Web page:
Sagala or Sangala, the ancient Greek name for the modern city of Sialkot in present day Pakistan, was a city of located in northern Punjab, Pakistan. Sagala was known as Sakala to the natives of the Indian sub-continent during ancient times. Sagala (alias Sakala) is mentioned as the capital of the successor Greek kingdom when it was made the capital by King Menander I, son of Demetrius.
References in Mahabharata
There is a town of the name of Sakala, a river of the name of Apaga, and a clan of the Vahikas known by the name of the Jarttikas (Mbh 8:44). Nakula, proceeding to Sakala, the city of the Madras, made his uncle Shalya accept from affection the sway of the Pandavas (Mbh 2:31).
Destruction by Alexander
The city appears in the accounts of Alexander the Great's conquests of Persia's eastern provinces in Asia. After crossing the Hydraotes, Alexander, joined by Porus with elephants and 5,000 local troops, laid siege to Sagala, where the Cathaeans had entrenched themselves. The city was razed to the ground, and many of its inhabitants killed:
- "The Cathaeans... had a strong city near which they proposed to make their stand, named Sagala. (...) The next day Alexander rested his troops, and on the third advanced on Sangala, where the Cathaeans and their neighbours who had joined them were drawn up in front of the city. (...) At this point too, Porus arrived, bringing with him the rest of the elephants and some five thousand of his troops. (...) Alexander returned to Sangala, razed the city to the ground, and annexed its territory". Arrian, Anabasis of Alexander, V.22-24
Sagala was rebuilt and established as an outpost and incorporated into Alexander's vast empire. It was the easternmost outpost established by Alexander and remained a center of Hellenistic influence for quite some time after.
- "Then King Pushyamitra equipped a fourfold army, and intending to destroy the Buddhist religion, he went to the Kukkutarama. (...) Pushyamitra therefore destroyed the sangharama, killed the monks there, and departed.
- After some time, he arrived in Sakala, and proclaimed that he would give a hundred dinara reward to whoever brought him the head of a Buddhist monk" (Shramanas) Ashokavadana, 133, trans. John Strong.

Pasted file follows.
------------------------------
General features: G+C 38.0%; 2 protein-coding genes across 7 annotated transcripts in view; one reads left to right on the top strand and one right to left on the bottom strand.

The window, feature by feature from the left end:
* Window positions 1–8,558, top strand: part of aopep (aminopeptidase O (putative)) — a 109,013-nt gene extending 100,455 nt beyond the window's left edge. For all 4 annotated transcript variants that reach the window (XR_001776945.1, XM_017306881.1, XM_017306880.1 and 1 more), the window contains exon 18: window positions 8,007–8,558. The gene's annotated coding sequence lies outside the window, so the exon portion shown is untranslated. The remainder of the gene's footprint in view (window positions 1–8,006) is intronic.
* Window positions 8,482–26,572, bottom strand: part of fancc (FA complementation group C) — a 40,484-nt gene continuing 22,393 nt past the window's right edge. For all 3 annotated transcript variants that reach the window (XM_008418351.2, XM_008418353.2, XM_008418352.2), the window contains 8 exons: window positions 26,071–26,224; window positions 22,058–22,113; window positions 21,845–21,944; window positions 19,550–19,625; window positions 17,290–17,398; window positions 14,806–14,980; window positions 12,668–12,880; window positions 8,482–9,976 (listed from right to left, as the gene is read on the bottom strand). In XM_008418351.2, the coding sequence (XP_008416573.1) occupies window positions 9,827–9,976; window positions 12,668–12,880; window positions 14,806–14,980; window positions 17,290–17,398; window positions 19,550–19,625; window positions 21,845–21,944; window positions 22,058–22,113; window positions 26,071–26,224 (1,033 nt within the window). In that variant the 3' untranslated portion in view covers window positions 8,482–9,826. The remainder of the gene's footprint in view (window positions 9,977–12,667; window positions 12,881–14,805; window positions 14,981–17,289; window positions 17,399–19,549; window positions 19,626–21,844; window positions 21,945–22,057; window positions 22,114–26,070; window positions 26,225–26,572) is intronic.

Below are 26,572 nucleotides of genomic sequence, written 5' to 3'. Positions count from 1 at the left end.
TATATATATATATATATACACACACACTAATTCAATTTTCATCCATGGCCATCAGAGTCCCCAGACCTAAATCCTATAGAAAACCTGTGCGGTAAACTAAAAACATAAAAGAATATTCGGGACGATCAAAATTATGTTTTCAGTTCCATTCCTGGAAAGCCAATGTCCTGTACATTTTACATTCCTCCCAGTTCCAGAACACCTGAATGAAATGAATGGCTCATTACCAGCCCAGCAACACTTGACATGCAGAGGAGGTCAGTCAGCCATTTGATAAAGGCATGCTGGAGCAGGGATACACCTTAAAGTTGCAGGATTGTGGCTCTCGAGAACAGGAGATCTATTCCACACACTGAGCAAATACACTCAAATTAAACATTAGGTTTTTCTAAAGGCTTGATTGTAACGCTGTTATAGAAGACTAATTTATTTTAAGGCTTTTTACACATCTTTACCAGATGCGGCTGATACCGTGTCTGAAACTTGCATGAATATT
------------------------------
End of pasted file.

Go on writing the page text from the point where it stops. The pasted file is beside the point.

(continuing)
Sagala was used as a capital by the Greco-Bactrian (alternatively Indo-Greek or Graeco-Indian) king Menander during his reign between 160 and 135 BCE
Though many Graeco-Bactrian, and even some Indo-Greek cities were designed along Greek architectural lines. In contrast to other imperialist governments elsewhere, literary accounts suggests the Greeks and the local population of cities like Sagala lived in relative harmony, with some of the local residents adopting the responsibilities of Greek citizenship - and more astonishingly, Greeks converting to Buddhism and adopting local traditions.
The best descriptions of Sagala however, come from the Milinda Panha, a dialogue between king Menander and the Buddhist monk Nagasena. Historians like Sir Tarn believe this document was written around 100 years after Menander's rule, which is one of the best enduring testimonies of the productiveness and benevolence of his rule, which has made the more modern theory that he was regarded as a Chakravartin - King of the Wheel or literally Wheel-Turner in Sanskrit - generally accepted.
In the Milindapanha, the city is described in the following terms:
- "There is in the country of the Yonakas a great centre of trade, a city that is called Sâgala, situate in a delightful country well watered and hilly, abounding in parks and gardens and groves and lakes and tanks, a paradise of rivers and mountains and woods. Wise architects have laid it out, and its people know of no oppression, since all their enemies and adversaries have been put down. Brave is its defence, with many and various strong towers and ramparts, with superb gates and entrance archways; and with the royal citadel in its midst, white walled and deeply moated. Well laid out are its streets, squares, cross roads, and market places. Well displayed are the innumerable sorts of costly merchandise with which its shops are filled. It is richly adorned with hundreds of alms-halls of various kinds; and splendid with hundreds of thousands of magnificent mansions, which rise aloft like the mountain peaks of the Himalayas. Its streets are filled with elephants, horses, carriages, and foot-passengers, frequented by groups of handsome men and beautiful women, and crowded by men of all sorts and conditions, Brahmans, nobles, artificers, and servants. They resound with cries of welcome to the teachers of every creed, and the city is the resort of the leading men of each of the differing sects. Shops are there for the sale of Benares muslin, of Kotumbara stuffs, and of other cloths of various kinds; and sweet odours are exhaled from the bazaars, where all sorts of flowers and perfumes are tastefully set out. Jewels are there in plenty, such as men's hearts desire, and guilds of traders in all sorts of finery display their goods in the bazaars that face all quarters of the sky. So full is the city of money, and of gold and silver ware, of copper and stone ware, that it is a very mine of dazzling treasures. And there is laid up there much store of property and corn and things of value in warehouses-foods and drinks of every sort, syrups and sweetmeats of every kind. In wealth it rivals Uttara-kuru, and in glory it is as Âlakamandâ, the city of the gods". (The Questions of King Milinda, Translation by T. W. Rhys Davids, 1890)
Sagala was described as "Sagala or Euthydemia" in the Geography of Ptolemy in the 1st century CE.